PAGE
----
"As the lead designer of the most successful shareware and commercial screensavers ever made, I oversaw the evolution of the screensaver from its origin to its zenith as an art form, viable product, and part of the common consciousness."
My Role as the Screensaver Designer
I was lead designer of the Magic Screensaver, After Dark, 86 different After Dark animated displays, the Inner Space screensaver game and a version of the Pointcast screensaver. In Silicon Valley, I am known as ‘Mr. Screensaver’ but it’s not commonly known elsewhere. We did not adapt After Dark to work on Windows. Rather, the Mac After Dark was adapted to follow our successful design. At one point, my screensavers ran on virtually every computer as both the most purchased and most pirated software at the time. It was enough to have that much positive impact without everyone knowing my name. There are two versions of the greatest compliment my work has received. I have received thousands of hand-written fan letters and emails over the years along the lines of: “I love my screensaver. Thank you for making the only thing on my computer that I don’t hate.” The other great compliment was from Steve Wozniak a few years ago. He told me he had always been a huge fan of my work and was honored that he finally got to meet me. I was flabbergasted by that one.
The Cultural Impact of Screensavers
I’ve mentioned the points above chiefly to point out the impact screensavers have had in the world. When getting public praise, I would often think “Why are people fussing over this? It’s just funny or beautiful animation that plays, by definition, when you are not at your computer.” Clearly, the concept of a screensaver is more than animated toasters and aquariums on your screen. When Ian Macdonald and I started, we treated the screensaver as a trivial way to experiment, which is why we gave it away as freeware. However, my artistic temperament demanded that it be interesting. We asked for nothing, but users started sending us money and demanding features. Each time we responded with a new version, the email and money doubled. The idea of a screensaver as a valuable, even lucrative product evolved quickly. In doing so, we started to see that a well designed and well-engineered screensaver met a huge emotional need in the market. While users justified purchases because it literally “saved their screens” and secured their workstations when we introduced the first large-scale password protection, users *wanted* our screensavers because they impacted how people felt throughout their day.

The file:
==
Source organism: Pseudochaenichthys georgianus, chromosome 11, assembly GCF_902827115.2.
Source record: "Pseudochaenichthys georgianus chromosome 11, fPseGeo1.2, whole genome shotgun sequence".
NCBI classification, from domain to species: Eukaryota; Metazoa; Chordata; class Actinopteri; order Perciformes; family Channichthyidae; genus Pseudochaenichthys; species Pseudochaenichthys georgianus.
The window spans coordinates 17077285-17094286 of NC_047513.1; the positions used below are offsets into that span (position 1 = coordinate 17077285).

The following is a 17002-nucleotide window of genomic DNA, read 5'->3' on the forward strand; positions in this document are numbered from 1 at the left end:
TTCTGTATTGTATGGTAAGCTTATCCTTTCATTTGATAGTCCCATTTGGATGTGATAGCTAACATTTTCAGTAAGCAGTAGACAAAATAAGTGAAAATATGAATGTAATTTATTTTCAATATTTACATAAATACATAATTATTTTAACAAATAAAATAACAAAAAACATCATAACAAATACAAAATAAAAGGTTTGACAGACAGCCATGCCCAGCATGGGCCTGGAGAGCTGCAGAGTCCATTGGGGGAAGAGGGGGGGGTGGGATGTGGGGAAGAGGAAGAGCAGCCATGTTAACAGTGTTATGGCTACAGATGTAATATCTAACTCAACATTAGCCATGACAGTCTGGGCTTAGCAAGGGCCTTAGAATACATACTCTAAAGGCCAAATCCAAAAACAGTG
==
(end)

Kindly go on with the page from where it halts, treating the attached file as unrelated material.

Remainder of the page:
Why Users Loved Screensavers
As we evolved Magic into After Dark, we refined our winning formula. Users loved screensavers because:
1. Screensavers offered a lush, amusing experience, but only when you weren’t busy.
2. You didn’t have to find it, run it, or maintain it. It took care of itself.
3. It didn’t ask anything of the user, but it was safe to play with and customize.
4. It never crashed, unlike most software in that era.
5. Choosing animations and customizing allowed users to express their individuality without doing much.
Metaphorically, the screensaver was the equivalent of a pet dog who fed himself, was always ready to play and amuse you, but never bothered you when you were working. To continue the metaphor, it was also like a dog that protected your computer from screen burn-in and unauthorized access. It’s part of why we were tempted to call After Dark “Magic After Dark” because it had a unique value proposition. It was the #1 selling computer product of any type. After my time with screensavers, it ceased to be a viable product but remains a great platform for incredible artists and animators. My approach to product design as a User Experience Designer is all based on what I learned from screensavers. The base deliverable was trivial; animation that played when you weren’t there. However, even the most trivial product can be elevated to the realm of awesome through mindful design.
Back in the day, Microsoft made an offer to buy and publish our work. Unfortunately, this was just after we agreed to let Berkeley Systems publish it. Consequently, Mystify your Mind and Starfield Simulation are Microsoft copies of our screensavers Magic and Warp, Flying Windows was a Microsoft inside reference to Flying Toasters and Inside your Computer was a Microsoft inside reference to our screensaver game, Inner Space. A competing screensaver at the time, Intermission, went so far as to make an ability to play our After Dark animations as a selling point.
Read Bill Stewart's in-depth article: "UX lessons from designing After Dark (screensavers II)"